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Lt.-Col. D. Jarrott , O.B.E.
Many of those who missed Lt.-Colonel Jarrott's talk on September 21 will tune in today with the large number of those who heard it before, for it is well worth hearing again, especially as the speaker himself is coming to the microphone.
If any man was in at the start of motoring, Lt.-Colonel Jarrott was. This famous pioneer and one of the founders of the A.A. (in 1905) began and ended with a record. He put up a record in 1899 when on a motor-tricycle he beat a famous trotting horse that had never been beaten before, and he put up another when he ended his racing career by breaking the world record at Brooklands, doing a speed of 84 miles an hour.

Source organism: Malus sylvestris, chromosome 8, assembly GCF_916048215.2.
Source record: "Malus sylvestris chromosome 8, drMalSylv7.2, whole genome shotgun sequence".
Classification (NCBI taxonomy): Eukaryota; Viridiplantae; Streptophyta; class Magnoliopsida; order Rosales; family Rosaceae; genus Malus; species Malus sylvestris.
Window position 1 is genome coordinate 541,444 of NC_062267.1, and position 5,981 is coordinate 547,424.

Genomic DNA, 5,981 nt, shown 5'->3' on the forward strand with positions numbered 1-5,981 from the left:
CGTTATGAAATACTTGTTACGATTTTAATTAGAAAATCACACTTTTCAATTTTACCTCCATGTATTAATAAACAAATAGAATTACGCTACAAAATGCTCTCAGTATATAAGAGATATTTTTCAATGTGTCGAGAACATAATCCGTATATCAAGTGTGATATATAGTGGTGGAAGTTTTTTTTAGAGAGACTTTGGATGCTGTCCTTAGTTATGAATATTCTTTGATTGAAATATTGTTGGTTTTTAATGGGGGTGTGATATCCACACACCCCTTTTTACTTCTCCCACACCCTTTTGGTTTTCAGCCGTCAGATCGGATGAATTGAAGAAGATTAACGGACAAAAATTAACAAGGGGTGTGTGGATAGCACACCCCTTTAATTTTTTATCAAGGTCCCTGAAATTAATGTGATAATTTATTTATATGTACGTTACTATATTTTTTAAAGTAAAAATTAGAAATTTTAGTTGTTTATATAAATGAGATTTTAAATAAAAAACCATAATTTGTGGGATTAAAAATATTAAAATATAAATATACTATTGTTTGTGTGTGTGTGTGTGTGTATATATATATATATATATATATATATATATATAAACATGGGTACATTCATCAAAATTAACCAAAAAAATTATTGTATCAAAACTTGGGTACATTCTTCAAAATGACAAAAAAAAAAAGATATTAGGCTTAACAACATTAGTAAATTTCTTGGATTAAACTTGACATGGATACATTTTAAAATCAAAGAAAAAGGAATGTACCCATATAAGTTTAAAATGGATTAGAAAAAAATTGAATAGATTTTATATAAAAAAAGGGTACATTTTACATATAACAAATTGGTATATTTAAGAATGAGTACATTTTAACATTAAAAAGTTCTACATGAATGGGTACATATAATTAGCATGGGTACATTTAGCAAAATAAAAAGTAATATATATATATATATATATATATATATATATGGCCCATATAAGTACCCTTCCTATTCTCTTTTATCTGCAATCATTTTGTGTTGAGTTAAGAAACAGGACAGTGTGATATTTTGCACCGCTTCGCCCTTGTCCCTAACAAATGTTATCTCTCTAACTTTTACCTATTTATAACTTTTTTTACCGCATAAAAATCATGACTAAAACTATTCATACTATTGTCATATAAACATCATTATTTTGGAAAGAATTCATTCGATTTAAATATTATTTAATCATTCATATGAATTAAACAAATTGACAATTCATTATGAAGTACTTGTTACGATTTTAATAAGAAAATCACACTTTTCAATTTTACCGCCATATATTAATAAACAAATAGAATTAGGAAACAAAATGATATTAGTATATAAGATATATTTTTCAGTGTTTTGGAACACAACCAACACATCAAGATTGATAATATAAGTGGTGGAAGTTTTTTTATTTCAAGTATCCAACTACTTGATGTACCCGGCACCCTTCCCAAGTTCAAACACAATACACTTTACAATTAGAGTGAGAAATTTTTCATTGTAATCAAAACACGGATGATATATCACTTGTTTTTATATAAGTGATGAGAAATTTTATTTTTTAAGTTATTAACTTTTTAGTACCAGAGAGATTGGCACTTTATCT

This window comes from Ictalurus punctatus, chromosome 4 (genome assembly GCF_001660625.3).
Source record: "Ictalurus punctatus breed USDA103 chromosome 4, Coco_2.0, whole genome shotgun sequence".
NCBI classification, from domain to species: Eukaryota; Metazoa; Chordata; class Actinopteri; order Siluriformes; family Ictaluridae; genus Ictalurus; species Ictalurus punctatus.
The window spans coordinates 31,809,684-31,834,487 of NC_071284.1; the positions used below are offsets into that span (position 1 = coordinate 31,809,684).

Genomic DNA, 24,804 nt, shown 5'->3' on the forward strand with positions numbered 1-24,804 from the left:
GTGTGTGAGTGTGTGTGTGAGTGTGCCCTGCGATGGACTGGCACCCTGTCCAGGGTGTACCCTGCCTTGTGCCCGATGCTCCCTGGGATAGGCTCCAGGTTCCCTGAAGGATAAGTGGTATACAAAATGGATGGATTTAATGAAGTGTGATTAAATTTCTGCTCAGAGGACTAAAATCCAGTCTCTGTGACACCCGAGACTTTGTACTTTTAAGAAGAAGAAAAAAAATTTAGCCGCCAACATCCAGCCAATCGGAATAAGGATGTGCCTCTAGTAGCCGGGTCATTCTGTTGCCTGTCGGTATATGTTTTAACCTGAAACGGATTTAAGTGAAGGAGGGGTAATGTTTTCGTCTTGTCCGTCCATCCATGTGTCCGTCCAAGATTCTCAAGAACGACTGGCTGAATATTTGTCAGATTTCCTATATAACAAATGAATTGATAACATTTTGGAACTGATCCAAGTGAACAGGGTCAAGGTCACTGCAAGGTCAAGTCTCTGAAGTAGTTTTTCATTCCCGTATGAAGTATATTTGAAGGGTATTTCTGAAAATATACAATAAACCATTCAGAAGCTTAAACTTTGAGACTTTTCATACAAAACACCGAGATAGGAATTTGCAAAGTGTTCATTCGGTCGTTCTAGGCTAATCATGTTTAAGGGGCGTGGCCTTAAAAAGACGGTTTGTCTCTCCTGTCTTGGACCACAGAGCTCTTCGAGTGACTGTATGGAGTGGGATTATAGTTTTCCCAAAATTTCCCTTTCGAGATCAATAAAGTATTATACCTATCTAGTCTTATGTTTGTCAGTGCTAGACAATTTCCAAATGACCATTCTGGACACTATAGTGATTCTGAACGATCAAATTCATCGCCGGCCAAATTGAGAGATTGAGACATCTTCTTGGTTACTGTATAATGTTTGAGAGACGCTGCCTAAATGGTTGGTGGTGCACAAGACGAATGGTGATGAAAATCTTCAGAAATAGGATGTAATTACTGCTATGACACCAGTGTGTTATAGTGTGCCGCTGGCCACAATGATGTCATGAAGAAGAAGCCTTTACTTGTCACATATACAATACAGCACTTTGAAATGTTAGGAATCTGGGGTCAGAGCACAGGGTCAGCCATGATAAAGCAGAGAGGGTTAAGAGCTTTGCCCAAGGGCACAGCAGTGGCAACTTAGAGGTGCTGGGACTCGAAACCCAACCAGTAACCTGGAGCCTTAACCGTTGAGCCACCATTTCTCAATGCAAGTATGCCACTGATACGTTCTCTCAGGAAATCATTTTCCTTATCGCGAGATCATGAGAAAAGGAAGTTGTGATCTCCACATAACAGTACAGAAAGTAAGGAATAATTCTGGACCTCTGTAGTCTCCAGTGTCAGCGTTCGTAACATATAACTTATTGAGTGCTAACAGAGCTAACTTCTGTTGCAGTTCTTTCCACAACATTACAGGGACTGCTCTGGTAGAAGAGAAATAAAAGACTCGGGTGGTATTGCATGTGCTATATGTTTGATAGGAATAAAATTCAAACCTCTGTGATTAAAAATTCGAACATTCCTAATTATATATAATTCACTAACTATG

He will speak again of those early days when the trouble was not speed, but getting the car to go at all ; of 1895, when the winner of the Paris-to-Bordeaux race did fourteen miles an hour ; of 1896 when motor-cars were first allowed on the English roads without a man walking ahead with a red flag, and speed was restricted to twelve miles an hour ; and the first motor-tricycle race which he won himself in 1897 ; of the Paris-to-Toulouse race when the winner did forty miles an hour. From beginning to end, his talk is exciting.
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